July 21, 1955
ROYAL PIONEER PAPER BOX MANUFACTURING CO., INC.
Appeal, No. 313, Oct. T., 1954, from judgment of Court of Common Pleas No. 4 of Philadelphia County, Dec. T., 1952, No. 5276, in case of Royal Pioneer Paper Box Mfg. Co., Inc. v. Louis DeJonge & Company, Defendant, and Royal Pioneer Paper Box Mfg. Co., Inc., Garnishee. Judgment affirmed.
Eli N. Donsky, for appellant.
Abraham L. Shapiro, for appellee.
Before Rhodes, P.j., Hirt, Ross, Gunther, Wright, Woodside, and Ervin, JJ.
[ 179 Pa. Super. Page 158]
OPINION BY ROSS, J.
Defendant-appellant in this foreign attachment suit appeals from the lower court's entry of judgment on the verdict after refusing motions for new trial and judgment n.o.v.
Early in the year 1950 the New York department store of Lord and Taylor gave the plaintiff paper box manufacturer an order for a large number of assorted boxes for delivery in time for the 1950 Christmas season. The boxes were to be covered by the plaintiff with silver and gold foil type paper, which was manufactured by the defendant paper manufacturer. Lord and Taylor made the arrangements with the defendant regarding the color, type and price of the paper, and the plaintiff was directed to order all of its requirements for the Lord and Taylor job from the defendant.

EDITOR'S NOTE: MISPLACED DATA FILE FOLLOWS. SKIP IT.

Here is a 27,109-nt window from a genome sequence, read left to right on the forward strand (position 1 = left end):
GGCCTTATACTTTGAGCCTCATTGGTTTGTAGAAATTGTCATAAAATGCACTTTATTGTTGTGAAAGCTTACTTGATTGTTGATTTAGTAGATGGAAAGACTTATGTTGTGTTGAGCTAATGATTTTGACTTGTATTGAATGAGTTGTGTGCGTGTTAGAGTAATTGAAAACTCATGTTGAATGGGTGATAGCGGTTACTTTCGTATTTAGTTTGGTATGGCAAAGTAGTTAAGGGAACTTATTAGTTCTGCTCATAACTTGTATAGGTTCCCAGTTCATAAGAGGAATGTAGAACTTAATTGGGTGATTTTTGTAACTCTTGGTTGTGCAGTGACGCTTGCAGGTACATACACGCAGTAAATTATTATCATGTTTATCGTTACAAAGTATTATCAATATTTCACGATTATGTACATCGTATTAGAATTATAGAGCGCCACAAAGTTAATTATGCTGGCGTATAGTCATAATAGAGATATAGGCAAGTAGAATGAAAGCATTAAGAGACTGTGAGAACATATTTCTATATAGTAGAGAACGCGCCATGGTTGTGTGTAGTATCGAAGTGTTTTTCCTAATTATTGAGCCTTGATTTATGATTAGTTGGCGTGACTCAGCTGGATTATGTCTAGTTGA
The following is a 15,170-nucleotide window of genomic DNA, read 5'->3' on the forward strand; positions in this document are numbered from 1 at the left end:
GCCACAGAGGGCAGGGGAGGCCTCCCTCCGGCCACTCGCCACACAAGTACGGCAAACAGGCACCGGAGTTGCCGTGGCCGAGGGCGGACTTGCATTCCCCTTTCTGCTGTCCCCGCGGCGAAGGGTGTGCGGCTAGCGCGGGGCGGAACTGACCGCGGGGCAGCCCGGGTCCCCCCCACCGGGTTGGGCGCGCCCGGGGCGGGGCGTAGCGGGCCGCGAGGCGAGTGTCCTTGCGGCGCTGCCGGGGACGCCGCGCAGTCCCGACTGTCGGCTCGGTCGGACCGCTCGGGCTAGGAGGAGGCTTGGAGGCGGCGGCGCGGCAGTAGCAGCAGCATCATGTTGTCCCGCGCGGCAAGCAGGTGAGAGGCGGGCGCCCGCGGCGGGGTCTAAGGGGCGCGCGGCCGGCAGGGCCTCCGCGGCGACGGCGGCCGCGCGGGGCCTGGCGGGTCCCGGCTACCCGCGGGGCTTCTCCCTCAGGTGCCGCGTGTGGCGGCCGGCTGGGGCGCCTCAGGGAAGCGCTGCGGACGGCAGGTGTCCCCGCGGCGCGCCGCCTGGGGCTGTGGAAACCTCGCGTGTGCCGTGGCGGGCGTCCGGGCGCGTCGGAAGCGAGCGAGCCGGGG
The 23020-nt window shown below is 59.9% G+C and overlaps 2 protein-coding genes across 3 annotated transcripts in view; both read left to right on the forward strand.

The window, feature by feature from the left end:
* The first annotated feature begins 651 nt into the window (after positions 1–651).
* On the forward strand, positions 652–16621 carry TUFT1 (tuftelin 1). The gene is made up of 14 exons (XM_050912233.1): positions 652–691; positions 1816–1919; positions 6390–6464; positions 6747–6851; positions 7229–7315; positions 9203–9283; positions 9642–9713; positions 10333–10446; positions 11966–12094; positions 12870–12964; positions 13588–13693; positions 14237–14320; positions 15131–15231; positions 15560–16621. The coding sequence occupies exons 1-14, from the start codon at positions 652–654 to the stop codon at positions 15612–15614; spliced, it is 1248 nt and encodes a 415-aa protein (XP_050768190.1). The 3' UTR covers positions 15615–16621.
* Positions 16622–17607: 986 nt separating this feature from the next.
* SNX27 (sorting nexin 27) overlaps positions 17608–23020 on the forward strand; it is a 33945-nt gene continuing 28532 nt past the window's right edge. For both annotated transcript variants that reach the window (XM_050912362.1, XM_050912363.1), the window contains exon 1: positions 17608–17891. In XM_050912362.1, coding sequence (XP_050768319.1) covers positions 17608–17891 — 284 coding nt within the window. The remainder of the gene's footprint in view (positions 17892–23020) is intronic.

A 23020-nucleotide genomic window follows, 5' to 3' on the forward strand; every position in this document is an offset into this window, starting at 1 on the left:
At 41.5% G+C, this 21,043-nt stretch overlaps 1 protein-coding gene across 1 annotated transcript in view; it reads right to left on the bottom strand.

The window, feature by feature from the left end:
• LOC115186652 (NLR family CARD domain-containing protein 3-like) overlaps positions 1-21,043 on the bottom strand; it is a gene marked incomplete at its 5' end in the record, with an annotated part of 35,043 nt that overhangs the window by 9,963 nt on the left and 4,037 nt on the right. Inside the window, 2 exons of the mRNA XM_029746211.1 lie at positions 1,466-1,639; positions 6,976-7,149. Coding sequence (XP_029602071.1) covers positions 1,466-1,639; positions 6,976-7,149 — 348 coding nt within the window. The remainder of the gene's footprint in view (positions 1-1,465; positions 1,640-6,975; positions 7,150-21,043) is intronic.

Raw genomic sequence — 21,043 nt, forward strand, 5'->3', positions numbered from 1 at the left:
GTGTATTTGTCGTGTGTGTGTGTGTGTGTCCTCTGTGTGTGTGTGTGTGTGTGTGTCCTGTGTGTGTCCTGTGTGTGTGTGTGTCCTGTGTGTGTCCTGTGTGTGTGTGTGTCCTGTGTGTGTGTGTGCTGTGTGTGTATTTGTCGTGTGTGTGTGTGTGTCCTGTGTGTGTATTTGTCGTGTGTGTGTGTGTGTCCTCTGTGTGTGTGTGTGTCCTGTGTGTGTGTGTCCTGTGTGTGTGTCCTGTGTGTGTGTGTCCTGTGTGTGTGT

[ 179 Pa. Super. Page 159]
In 1950 these arrangements were executed to the satisfaction of all the parties concerned, with the result that in early 1951 the process was again instituted and the boxes were produced for the Christmas season of 1951. In 1951, however, there was disharmony in the arrangements resulting from certain manufacturing difficulties which plaintiff encountered in using the defendant's paper to cover the boxes. As a result plaintiff instituted the instant proceeding by attaching certain book accounts which it then owed to defendant in the amount of $3,003.95, claiming damages as a result of the faulty paper in the amount of $4,238.95. The lower court entered judgment on the verdict in plaintiff's favor for the excess, $1,235.00, since plaintiff admitted it owed the $3,003.95 to defendant.